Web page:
Cotton and Penrose also were involved in examining breached voting machines in Michigan for DePerno and Lambert, according to the Michigan attorney general investigation.
In the wake of the Coffee County breach, Lambert also provided legal counsel to Hampton, the county elections supervisor, according to emails that Lambert sent in July to lawyers in the Georgia case.
Cotton, Penrose and Hampton didn’t respond to requests for comment.
‘Historic and profound’ abuse of the courts
Lambert has continued to take on election-related cases despite the efforts to disbar her and the criminal charges she could face in the Michigan investigation of voting-system breaches.
The day after the 2022 midterm elections, Lambert was in a Pennsylvania courtroom. She was assisting a local attorney representing two Republican commissioners from rural Fulton County who had sued state officials and Dominion, which provided the voting systems used by the county in 2020. In the process, the commissioners were accused of flouting a court order by allowing a forensics company to inspect county voting equipment.
The case didn’t go well: On Nov. 18, Commonwealth Court President Judge Renee Cohn Jubelirer recommended civil contempt penalties against the county, finding it had engaged in “vexatious, obdurate, and bad-faith conduct” by allowing the machine inspection.
In August 2021, a federal judge reprimanded Lambert, Powell and seven other lawyers who joined the failed lawsuit seeking to overturn Michigan’s vote after Trump’s 2020 defeat. Calling the suit a “historic and profound abuse of the judicial process,” U.S. District Judge Linda Parker ordered Lambert and the other lawyers to enroll in continuing legal education and pay more than $175,000 to cover defense costs for the state and the City of Detroit, which had requested sanctions in the case.
Parker recommended that Lambert, Powell and the other lawyers be disbarred, a penalty also being sought by Michigan’s governor, attorney general and secretary of state, all Democrats. All the lawyers have appealed the sanctions and are contesting the disbarment efforts.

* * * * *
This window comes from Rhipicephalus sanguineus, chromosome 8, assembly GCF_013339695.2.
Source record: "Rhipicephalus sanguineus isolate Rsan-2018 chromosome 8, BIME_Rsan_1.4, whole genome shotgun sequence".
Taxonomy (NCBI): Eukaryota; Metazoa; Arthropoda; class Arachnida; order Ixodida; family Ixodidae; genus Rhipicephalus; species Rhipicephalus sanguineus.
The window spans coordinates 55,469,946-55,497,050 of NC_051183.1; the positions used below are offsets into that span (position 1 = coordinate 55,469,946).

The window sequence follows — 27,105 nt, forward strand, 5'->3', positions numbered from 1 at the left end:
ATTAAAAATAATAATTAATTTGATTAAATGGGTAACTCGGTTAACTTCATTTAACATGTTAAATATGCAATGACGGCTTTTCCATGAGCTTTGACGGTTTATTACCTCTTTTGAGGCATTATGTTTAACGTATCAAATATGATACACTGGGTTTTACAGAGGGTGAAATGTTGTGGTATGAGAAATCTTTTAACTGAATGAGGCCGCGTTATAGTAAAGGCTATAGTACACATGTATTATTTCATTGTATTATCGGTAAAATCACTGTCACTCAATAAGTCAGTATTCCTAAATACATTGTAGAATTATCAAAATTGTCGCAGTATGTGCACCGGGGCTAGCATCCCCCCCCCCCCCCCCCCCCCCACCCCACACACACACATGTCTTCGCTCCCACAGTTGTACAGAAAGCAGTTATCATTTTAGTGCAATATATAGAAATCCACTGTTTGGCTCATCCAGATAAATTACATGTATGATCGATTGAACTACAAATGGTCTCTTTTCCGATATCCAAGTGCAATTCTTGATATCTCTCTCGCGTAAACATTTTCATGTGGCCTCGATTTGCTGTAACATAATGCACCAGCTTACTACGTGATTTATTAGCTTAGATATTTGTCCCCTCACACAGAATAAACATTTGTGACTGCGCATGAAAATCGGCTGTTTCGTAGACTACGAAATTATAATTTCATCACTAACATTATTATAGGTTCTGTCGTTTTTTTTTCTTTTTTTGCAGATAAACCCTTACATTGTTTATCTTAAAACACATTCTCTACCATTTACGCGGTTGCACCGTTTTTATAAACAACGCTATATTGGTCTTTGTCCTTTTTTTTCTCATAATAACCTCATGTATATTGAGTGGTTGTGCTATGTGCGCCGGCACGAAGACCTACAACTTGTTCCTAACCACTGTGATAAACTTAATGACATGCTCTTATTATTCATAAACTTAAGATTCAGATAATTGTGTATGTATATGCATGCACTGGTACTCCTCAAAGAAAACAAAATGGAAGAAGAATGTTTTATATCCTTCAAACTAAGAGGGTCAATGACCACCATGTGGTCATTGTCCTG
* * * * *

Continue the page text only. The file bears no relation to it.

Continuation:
At a Dec. 8 hearing on their appeal of the sanctions, Lambert argued that she should be spared punishment because she was acting on the instructions of Powell and another lawyer.
“I was not the director of strategy,” Lambert told judges of the Sixth Circuit Court of Appeals. “I reviewed pleadings and merely made sure that they complied with law.”
In a July 2021 filing to Parker’s court, Lambert had argued that constitutional free-speech shielded attorneys from punishment, referencing Supreme Court cases “too numerous to mention.” When Parker ordered her to name two examples of such cases to support her argument, she submitted a brief without citing a single one, according to a Reuters review of the litigation.
Leslie Levin, a professor at the University of Connecticut School of Law, said Lambert didn’t provide any Supreme Court cases to back up her argument because there are none. She called her claims in the filing “false and misleading.”
“Making a patently false claim in a brief concerning the law is something that lawyers know not to do in any lawsuit,” said Levin, an expert in attorney ethics and regulation. “Especially when her conduct was already under scrutiny and she was responding to a sanctions motion, it was inexplicably bad judgment.”
By Nathan Layne and Peter Eisler
Photo editing: Corinne Perkins
Art direction: John Emerson and Linda So
Edited by Jason Szep and Brian Thevenot